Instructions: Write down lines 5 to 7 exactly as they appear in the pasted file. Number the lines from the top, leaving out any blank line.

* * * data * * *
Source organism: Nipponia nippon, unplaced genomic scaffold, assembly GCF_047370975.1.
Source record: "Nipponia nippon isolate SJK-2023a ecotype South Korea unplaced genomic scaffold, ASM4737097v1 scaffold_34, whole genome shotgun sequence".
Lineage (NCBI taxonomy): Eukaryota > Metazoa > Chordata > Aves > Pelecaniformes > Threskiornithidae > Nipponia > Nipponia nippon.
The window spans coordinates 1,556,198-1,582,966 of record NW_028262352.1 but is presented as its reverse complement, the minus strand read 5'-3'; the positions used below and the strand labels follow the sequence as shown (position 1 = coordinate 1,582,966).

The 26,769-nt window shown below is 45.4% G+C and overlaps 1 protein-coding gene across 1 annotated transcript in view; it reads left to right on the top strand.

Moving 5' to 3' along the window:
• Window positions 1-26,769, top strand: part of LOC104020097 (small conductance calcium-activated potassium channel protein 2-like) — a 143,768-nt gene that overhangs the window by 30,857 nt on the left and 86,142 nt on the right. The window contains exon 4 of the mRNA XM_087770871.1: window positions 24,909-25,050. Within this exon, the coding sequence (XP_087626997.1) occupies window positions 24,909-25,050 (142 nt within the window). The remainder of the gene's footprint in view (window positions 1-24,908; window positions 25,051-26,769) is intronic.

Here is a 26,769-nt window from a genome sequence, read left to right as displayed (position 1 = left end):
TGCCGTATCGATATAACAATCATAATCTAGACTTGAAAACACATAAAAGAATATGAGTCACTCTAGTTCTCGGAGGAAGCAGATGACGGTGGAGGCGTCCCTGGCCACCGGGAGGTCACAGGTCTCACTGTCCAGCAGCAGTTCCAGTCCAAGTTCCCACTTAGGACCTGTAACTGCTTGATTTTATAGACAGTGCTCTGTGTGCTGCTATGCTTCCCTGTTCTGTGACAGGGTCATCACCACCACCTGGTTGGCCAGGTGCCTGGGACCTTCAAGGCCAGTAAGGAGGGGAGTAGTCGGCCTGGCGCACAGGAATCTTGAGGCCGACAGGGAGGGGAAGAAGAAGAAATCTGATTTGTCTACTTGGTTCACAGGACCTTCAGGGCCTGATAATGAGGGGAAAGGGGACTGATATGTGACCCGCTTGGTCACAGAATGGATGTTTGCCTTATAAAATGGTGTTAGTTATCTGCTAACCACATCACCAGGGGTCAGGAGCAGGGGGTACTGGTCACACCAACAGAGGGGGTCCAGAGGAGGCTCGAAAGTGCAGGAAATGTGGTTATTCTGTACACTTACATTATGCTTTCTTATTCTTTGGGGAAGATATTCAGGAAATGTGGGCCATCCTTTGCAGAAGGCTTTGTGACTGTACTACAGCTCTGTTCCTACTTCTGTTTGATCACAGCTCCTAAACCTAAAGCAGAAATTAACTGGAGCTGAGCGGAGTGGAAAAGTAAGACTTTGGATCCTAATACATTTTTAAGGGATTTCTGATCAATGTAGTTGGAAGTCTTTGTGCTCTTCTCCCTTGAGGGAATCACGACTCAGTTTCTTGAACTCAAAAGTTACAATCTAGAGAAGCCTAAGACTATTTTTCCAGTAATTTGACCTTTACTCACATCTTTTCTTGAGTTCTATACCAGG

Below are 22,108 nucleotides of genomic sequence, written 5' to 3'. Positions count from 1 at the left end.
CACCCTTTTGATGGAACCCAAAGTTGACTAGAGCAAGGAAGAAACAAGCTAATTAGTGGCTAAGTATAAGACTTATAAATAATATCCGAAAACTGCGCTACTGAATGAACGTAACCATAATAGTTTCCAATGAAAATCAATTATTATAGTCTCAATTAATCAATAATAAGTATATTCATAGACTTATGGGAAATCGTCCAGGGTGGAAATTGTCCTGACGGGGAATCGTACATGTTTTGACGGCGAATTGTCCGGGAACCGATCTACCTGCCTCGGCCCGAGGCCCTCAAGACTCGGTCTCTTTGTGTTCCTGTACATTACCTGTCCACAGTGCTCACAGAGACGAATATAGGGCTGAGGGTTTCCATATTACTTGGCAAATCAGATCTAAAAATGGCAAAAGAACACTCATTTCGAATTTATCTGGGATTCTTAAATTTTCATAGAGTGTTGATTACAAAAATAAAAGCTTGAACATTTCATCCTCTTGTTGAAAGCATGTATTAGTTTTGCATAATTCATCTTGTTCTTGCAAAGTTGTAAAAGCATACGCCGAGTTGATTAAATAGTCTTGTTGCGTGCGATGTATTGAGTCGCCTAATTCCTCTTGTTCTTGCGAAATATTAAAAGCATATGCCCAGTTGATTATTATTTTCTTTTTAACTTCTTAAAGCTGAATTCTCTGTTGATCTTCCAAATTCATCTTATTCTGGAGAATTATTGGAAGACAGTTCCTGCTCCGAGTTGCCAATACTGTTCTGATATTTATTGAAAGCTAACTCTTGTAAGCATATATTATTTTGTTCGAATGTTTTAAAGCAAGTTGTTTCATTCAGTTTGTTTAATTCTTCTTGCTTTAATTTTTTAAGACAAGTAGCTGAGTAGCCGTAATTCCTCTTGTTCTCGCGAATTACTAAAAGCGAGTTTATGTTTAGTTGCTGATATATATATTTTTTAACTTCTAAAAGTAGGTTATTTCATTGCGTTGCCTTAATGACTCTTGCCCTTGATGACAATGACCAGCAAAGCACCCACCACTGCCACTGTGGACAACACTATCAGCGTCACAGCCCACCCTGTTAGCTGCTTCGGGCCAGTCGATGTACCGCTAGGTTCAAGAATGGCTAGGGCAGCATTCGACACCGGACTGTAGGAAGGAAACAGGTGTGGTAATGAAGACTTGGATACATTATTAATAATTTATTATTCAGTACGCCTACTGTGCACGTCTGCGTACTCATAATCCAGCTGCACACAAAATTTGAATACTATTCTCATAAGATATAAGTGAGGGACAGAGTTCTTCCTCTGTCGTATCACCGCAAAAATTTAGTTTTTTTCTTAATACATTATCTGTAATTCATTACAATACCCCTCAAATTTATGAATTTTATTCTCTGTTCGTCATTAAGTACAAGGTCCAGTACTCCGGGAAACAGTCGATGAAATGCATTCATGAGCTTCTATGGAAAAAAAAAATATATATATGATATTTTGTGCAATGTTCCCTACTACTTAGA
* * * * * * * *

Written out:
The 26,769-nt window shown below is 45.4% G+C and overlaps 1 protein-coding gene across 1 annotated transcript in view; it reads left to right on the top strand.

Moving 5' to 3' along the window:
• Window positions 1-26,769, top strand: part of LOC104020097 (small conductance calcium-activated potassium channel protein 2-like) — a 143,768-nt gene that overhangs the window by 30,857 nt on the left and 86,142 nt on the right. The window contains exon 4 of the mRNA XM_087770871.1: window positions 24,909-25,050. Within this exon, the coding sequence (XP_087626997.1) occupies window positions 24,909-25,050 (142 nt within the window). The remainder of the gene's footprint in view (window positions 1-24,908; window positions 25,051-26,769) is intronic.